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Article

Pain during Cast Wedging of Forearm Shaft and Distal Forearm Fractures in Children Aged 3 to 12 Years—A Prospective, Observational Study

1
Department of Pediatric Surgery, University Children’s Hospital Basel (UKBB), 4031 Basel, Switzerland
2
Department of Pediatric Surgery, St. Elisabethen Hospital, 79539 Lörrach, Germany
3
Department of Pediatric Anesthesia, University Children’s Hospital Basel (UKBB), 4056 Basel, Switzerland
*
Author to whom correspondence should be addressed.
Children 2020, 7(11), 229; https://doi.org/10.3390/children7110229
Received: 22 September 2020 / Revised: 6 November 2020 / Accepted: 10 November 2020 / Published: 16 November 2020
(This article belongs to the Section Pediatric Surgery)

Abstract

Background: Although fracture displacement in children is easily treated by cast wedging, no data on pain associated with the procedure are available. We hypothesized that there is no clinically relevant difference in pain before and after cast wedging in children between 3 and 12 years of age. Patients and Methods: This international, multicenter, prospective, observational study included 68 children (39 male, 29 female) aged 3 to 12 years (median age 8 years) with forearm fractures. Cast wedging was performed 5 to 10 days after the injury. Before starting the procedure, we administered a single oral dose of sodium metamizole (10 mg/kg body weight), and the children inhaled a nitrous oxide/oxygen mixture (50%/50%) during the wedging procedure. Pain was rated on a visual analog scale (VAS) 5 to 10 min before incision of the cast as well as 3 to 5 min and 30 min (maximum remembered pain) after inhalation stop. The degree of bending was judged either by the surgeon or was determined on the basis of first signs of pain expressed by the patient. We assessed the effectiveness of the procedure by obtaining X-ray images in two planes after 3 to 9 days. Results: Among the 68 patients, median VAS score before cast wedging was 0. This increased to a score of 1 (p = 0.015) at 3 to 5 min after the procedure. Median VAS score for the maximum remembered pain measured after 30 min was 0. Median differences in angulation between proximal and distal bone fragments before and after the intervention were 0° (p < 0.0001) in the a.p. view and 8.4° (p < 0.0001) in the lateral view. Conclusion: Cast wedging improved the position of forearm fracture fragments at the expense of minimal short-term pain.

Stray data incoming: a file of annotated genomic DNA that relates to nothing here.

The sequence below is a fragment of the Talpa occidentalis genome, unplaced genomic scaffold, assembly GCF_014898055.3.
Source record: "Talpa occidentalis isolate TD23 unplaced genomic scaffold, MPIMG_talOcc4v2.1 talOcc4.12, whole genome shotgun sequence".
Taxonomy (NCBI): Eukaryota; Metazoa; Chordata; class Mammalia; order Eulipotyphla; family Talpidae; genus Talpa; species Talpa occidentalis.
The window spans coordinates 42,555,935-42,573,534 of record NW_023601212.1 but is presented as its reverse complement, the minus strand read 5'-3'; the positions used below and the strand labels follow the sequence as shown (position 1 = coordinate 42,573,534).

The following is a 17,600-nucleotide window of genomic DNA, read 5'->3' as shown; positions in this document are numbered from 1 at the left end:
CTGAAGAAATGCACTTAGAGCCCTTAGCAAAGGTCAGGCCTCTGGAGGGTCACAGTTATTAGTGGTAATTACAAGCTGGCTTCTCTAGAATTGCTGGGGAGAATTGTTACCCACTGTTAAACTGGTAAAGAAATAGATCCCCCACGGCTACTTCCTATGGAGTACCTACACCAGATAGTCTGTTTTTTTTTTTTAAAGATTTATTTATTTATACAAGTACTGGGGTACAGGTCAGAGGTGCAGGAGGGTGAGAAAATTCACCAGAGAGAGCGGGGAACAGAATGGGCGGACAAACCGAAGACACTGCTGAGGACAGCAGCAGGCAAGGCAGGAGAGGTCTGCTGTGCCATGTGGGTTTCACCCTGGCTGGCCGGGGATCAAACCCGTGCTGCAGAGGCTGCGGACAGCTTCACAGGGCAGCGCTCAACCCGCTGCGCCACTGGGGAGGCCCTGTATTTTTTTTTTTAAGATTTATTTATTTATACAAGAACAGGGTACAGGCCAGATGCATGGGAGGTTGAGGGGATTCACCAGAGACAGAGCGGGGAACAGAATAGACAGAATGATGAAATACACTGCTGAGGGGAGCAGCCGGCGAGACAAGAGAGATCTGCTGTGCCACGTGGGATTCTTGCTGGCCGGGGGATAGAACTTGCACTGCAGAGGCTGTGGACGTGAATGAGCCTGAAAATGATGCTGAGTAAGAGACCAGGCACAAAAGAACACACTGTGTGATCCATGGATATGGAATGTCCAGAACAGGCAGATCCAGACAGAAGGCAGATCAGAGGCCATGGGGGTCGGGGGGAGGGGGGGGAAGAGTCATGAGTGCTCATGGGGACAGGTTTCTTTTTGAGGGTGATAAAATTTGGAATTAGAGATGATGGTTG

Keywords: cast; child; conservative; fracture; pain; radius; visual analog scale; cast wedging cast; child; conservative; fracture; pain; radius; visual analog scale; cast wedging

1. Introduction